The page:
Religious Toleration and Religious Diversity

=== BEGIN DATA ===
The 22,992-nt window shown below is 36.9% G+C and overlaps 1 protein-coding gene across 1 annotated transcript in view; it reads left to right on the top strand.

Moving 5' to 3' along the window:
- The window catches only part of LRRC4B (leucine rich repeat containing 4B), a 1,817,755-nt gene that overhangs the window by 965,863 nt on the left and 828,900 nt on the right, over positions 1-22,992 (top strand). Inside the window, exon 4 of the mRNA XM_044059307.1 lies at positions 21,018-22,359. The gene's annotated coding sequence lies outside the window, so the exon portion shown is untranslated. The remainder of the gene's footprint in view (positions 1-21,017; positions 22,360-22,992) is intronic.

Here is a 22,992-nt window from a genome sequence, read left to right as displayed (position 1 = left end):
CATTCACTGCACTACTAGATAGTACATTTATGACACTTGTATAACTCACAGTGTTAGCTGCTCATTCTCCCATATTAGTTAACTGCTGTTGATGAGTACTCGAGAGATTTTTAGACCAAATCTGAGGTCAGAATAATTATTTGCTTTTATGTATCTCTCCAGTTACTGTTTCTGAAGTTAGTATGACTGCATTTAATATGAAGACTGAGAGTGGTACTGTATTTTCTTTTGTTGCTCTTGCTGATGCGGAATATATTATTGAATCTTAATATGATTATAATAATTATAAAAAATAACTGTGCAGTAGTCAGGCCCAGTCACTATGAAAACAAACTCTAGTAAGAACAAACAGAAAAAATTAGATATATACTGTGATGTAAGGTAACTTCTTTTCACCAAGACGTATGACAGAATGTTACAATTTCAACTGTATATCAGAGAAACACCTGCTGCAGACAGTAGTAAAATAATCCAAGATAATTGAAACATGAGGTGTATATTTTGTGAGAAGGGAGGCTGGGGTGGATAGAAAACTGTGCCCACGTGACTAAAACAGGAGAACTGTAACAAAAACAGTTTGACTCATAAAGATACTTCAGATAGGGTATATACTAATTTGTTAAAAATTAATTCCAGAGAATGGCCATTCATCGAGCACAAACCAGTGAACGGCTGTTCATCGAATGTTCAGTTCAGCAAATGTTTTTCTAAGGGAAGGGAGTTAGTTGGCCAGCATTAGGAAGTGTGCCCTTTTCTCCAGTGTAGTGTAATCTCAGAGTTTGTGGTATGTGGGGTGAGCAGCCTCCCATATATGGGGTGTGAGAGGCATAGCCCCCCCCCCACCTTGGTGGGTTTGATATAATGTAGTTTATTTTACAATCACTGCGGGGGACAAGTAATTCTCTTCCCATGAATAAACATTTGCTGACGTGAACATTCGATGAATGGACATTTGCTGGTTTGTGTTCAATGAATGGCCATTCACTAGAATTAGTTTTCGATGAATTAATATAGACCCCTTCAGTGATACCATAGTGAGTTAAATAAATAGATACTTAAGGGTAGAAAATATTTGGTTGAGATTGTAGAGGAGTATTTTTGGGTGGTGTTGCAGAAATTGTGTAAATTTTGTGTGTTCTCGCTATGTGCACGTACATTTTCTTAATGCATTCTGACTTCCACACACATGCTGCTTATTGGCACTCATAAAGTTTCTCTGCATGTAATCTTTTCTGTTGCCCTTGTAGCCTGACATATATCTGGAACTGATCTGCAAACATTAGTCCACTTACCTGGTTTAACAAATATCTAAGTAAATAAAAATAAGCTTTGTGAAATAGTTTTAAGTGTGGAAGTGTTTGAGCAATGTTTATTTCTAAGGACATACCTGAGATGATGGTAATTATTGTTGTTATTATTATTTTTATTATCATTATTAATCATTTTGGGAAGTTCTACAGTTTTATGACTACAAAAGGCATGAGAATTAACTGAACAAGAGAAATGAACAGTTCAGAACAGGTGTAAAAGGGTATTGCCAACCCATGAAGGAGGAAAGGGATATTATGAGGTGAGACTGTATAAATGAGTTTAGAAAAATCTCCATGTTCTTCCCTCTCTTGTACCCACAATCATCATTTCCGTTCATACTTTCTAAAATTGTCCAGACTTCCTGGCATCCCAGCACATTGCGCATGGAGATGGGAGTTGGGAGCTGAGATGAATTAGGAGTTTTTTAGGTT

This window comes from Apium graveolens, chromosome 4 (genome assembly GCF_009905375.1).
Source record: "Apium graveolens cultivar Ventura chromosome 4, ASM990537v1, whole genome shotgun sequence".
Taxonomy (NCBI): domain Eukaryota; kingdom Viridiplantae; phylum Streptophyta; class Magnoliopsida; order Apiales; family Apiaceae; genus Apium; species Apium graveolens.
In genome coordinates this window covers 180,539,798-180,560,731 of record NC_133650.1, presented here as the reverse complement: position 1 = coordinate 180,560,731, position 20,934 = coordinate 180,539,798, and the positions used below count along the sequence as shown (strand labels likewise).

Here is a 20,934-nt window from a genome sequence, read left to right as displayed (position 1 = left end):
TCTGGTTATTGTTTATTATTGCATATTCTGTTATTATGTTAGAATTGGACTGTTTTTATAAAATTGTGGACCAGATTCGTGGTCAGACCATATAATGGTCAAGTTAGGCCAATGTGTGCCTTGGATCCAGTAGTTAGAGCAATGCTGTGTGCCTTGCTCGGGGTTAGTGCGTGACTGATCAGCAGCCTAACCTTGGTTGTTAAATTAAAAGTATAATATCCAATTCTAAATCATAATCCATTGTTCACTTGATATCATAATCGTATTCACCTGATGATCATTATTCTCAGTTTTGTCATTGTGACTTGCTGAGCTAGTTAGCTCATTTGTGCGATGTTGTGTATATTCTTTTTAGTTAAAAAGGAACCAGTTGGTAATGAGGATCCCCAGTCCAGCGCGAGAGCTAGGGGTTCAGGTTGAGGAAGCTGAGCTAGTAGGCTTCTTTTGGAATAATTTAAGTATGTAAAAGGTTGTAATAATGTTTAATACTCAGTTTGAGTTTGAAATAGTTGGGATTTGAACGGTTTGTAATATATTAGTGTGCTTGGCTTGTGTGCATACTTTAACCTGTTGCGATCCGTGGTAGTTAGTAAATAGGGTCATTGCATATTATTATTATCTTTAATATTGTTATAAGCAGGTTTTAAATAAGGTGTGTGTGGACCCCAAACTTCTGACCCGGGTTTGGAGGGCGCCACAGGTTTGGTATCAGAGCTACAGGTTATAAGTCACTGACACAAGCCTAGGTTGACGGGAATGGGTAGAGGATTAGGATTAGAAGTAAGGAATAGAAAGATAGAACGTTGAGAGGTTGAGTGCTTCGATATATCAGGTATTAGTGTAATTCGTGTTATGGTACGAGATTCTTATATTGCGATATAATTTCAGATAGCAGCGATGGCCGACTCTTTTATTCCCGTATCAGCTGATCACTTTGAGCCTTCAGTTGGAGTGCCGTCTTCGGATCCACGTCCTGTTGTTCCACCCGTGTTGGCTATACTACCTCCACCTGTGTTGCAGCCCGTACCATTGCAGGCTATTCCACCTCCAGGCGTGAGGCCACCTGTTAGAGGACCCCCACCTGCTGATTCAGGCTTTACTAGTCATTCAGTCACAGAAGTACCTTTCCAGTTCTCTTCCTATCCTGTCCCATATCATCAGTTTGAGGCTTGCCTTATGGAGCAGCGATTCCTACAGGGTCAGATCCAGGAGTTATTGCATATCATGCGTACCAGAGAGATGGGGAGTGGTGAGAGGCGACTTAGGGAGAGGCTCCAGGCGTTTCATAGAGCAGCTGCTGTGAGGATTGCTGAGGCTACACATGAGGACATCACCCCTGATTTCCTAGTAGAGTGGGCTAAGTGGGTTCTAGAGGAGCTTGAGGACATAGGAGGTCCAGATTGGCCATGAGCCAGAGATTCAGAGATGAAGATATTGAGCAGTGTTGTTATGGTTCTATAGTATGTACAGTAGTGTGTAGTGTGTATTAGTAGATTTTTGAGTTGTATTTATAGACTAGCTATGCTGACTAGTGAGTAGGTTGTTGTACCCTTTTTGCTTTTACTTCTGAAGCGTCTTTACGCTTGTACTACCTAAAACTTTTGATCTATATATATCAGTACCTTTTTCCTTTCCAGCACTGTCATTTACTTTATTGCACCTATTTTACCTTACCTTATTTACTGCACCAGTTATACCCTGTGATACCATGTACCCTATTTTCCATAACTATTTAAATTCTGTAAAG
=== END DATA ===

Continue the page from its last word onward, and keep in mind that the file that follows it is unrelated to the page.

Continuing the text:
In this article from 1995, Professor Bryan R. Wilson surveys methodological issues that arise in defining a religion, especially when problematized by the fact that new religions, such as Scientology, emerged in the modern era to meet modern spiritual needs. This means that some new religions may express their theologies and practices in ways that differ from traditional or otherwise normalized forms of religious expression. However, this does not mean that they are in any way less genuine forms of religion. On the contrary, they deserve toleration, respect and protection, the same as any form of religious expression protected by national and international law. To Dr. Wilson, Scientology is an example of a “world-affirming” new religion, meaning that one has a “generally positive orientation to the world” as well as a “mission to promote social reform, particularly in those departments of life, such as healthcare, education, and religious liberty. Scientology,” he explains, “differs radically from both Christian and Buddhism soteriological schemes, in that it claims to standardize and rationalize the techniques leading to salvation. It applies modern technical methods to spiritual goals in the attempt to introduce certainty and a pragmatically justified system into spiritual exercises. Emerging in a period in which the secular world has been increasingly dominated by science, Scientology is also committed to the idea that man needs to think rationally and to control his disturbing emotions as a means towards spiritual enlightenment and salvation. It represents one important current in the contemporary diversity of religious expression in our pluralistic religious culture.” Dr. Wilson concludes by asserting that, “If basic human rights of freedom of belief and practice are to be maintained, it becomes essential that old stereotypes of just what constitutes religion should be relinquished.” The Church of Scientology agrees, and for this reason supports and promulgates the United Nations Universal Declaration of Human Rights to make human rights a fact. This includes Article 18 of the Declaration: “Everyone has the right to freedom of thought, conscience and religion; this right includes freedom to change his religion or belief, and freedom, either alone or in community with others and in public or private, to manifest his religion or belief in teaching, practice, worship and observance.”